Prehistoric Giant Otter With Bone-Crushing Bite Unearthed In China

Published January 23, 2017
Updated August 3, 2018

The newly unearthed specimen of Siamogale melilutra is the largest ever found.

Prehistoric Giant Otter

Cleveland Museum of Natural HistoryThe unearthed skull of the newly discovered Siamogale melilutra giant otter species.

Wolf-sized giant otters roamed prehistoric waters between 6 million and 18 million years ago, according to new findings uncovered by researchers in China.

U.S.-based paleontologists have unearthed the largest otter ever discovered while excavating an ancient lake bed in Shuitangba, located in the Yunnan province of southwestern China.

Weighing approximately 110 pounds, paleontologists are calling the species Siamogale melilutra. They were almost twice as large as today’s otters.

Researchers were only previously aware of this ancient creature due to teeth fragments unearthed in Thailand. But now, the discovery of a complete skull, jawbone, and teeth confirm how this creature adapted to survive.

“From the vegetation and other animal groups found at Shuitangba, we know that it was a swampy, shallow lake with quite dense vegetation,” said Denise Su, the curator and head of paleobotany and paleoecology at the Cleveland Museum of Natural History.

Siamogale melilutra‘s powerful jaw cracked open extra large shellfish and mollusks. Its teeth are like modern otters’ teeth, whom experts believe evolved the way they did because of their ancestors’ diet.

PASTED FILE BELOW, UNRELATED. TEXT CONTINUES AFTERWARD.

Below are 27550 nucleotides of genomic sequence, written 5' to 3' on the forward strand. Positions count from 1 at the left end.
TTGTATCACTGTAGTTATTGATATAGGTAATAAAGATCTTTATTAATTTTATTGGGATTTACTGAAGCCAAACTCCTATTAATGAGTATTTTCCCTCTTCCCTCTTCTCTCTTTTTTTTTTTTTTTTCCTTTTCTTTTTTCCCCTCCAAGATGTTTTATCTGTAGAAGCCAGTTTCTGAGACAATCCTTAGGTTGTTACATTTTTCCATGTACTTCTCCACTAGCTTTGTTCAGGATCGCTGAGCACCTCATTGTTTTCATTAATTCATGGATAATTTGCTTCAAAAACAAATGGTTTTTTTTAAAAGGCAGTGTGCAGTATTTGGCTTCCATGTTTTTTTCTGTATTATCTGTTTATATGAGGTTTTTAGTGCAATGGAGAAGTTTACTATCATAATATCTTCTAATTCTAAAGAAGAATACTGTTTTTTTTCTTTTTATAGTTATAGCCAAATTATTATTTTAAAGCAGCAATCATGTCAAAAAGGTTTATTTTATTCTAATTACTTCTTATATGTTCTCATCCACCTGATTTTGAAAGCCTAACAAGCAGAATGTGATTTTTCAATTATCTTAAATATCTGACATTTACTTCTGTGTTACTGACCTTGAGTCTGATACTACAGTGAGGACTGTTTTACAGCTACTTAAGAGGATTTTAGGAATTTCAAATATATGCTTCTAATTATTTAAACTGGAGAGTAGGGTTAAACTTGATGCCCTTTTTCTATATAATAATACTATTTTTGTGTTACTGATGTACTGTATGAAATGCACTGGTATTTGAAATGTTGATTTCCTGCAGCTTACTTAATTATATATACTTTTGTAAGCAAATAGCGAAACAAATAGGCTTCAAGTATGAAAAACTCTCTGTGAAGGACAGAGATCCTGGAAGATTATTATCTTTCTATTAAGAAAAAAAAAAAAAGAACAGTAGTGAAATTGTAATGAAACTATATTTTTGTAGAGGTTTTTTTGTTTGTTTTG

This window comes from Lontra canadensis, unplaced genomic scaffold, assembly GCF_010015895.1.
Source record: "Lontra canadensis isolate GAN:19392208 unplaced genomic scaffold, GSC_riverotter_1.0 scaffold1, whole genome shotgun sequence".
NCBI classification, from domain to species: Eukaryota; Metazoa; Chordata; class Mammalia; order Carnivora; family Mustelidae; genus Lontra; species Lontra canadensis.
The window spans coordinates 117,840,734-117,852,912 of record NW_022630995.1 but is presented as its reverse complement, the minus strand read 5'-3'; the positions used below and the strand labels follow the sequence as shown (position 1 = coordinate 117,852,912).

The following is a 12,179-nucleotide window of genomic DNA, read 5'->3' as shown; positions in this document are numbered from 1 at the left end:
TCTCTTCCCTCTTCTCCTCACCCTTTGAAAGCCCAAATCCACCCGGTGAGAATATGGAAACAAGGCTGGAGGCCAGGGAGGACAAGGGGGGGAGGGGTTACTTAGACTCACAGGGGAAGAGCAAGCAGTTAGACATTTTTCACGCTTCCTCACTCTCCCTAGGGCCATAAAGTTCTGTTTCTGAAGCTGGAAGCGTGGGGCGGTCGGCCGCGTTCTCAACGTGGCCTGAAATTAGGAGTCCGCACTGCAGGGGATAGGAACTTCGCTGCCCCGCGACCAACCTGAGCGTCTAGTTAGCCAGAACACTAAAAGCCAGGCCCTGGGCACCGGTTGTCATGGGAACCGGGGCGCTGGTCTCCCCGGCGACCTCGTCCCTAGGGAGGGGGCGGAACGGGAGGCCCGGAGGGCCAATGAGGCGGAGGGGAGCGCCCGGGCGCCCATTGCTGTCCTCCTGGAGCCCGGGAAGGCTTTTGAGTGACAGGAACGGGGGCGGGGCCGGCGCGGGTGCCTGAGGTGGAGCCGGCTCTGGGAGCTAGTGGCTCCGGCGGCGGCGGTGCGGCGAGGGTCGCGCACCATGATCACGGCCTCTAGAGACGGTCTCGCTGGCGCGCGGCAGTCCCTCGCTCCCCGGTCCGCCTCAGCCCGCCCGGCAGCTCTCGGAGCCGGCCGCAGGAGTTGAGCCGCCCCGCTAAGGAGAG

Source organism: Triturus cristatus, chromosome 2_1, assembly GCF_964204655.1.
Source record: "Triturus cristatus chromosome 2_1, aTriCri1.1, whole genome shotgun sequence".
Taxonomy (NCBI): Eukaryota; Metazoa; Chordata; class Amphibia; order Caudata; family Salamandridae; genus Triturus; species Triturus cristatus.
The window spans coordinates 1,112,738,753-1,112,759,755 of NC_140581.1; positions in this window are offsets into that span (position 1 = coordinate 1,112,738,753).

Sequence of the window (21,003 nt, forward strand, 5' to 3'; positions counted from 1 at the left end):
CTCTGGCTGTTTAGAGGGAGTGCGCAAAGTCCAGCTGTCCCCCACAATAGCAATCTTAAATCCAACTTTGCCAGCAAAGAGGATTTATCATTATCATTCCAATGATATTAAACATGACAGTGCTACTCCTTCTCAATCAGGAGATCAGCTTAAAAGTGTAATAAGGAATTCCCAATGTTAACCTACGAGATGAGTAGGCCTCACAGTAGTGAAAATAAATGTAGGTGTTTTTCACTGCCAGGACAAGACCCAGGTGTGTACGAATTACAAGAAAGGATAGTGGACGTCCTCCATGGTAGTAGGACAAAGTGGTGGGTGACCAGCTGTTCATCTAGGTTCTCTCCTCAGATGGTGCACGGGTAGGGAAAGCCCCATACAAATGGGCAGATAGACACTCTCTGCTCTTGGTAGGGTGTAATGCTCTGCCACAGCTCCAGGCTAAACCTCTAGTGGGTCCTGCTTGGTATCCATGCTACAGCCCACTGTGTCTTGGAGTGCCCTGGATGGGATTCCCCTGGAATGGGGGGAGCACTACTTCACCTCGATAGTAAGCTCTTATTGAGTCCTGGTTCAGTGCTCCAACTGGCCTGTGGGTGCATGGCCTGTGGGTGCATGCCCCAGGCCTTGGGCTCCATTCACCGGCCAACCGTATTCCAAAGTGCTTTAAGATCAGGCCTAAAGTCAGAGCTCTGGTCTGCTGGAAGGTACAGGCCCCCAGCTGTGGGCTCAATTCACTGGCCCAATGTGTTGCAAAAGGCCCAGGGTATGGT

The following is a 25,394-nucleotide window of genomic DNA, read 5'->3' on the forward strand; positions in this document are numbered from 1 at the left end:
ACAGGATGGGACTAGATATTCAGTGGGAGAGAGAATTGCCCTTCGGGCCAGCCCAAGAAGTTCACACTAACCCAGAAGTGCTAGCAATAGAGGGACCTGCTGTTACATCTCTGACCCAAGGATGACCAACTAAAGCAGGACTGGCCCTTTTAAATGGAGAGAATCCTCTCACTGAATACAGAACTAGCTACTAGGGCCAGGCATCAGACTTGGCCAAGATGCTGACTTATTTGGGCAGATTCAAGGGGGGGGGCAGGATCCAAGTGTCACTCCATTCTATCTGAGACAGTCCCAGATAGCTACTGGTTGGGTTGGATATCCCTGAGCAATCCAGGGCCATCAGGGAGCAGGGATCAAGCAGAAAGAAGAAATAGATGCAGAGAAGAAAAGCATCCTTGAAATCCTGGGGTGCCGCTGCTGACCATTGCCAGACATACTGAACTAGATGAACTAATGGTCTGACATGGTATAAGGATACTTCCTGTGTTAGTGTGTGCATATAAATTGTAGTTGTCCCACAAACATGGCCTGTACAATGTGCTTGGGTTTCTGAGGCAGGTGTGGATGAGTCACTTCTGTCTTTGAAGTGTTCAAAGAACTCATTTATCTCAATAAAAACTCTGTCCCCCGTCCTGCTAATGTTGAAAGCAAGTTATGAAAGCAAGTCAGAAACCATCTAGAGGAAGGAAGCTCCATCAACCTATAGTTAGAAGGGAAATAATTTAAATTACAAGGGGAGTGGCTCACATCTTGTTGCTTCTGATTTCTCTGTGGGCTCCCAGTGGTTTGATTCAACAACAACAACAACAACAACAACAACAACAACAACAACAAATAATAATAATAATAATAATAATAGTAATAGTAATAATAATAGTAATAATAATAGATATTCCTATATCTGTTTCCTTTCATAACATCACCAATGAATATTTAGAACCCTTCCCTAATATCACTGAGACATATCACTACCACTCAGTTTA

“Multiple otter lineages have low-crowned, rounded teeth, leading us to ask the question if this was inherited from a common ancestor or if this was convergent evolution based on common dietary behaviors across different species,” said Xiaoming Wang, lead author of the paper and curator and head of vertebrate paleontology at the Natural History Museum of Los Angeles County. “Our analysis suggests that the dentition independently appeared at least three times over the evolutionary history of otters.”

Researchers used a CT scanner to rebuild the prehistoric otter with computer graphics, as fossilization squished the skull flat.

“While the cranium is incredibly complete, it was flattened during the fossilization process,” said Su. “The bones were so delicate that we could not physically restore the cranium. Instead, we CT-scanned the specimen and virtually reconstructed it in a computer.”

Now, scientists are attempting to learn more about how these fascinating creatures lived.

Next, check out ten terrifying prehistoric creatures that weren’t dinosaurs.

All That's Interesting
All That's Interesting is a Brooklyn-based digital publisher that seeks out the stories to illuminate the past, present, and future.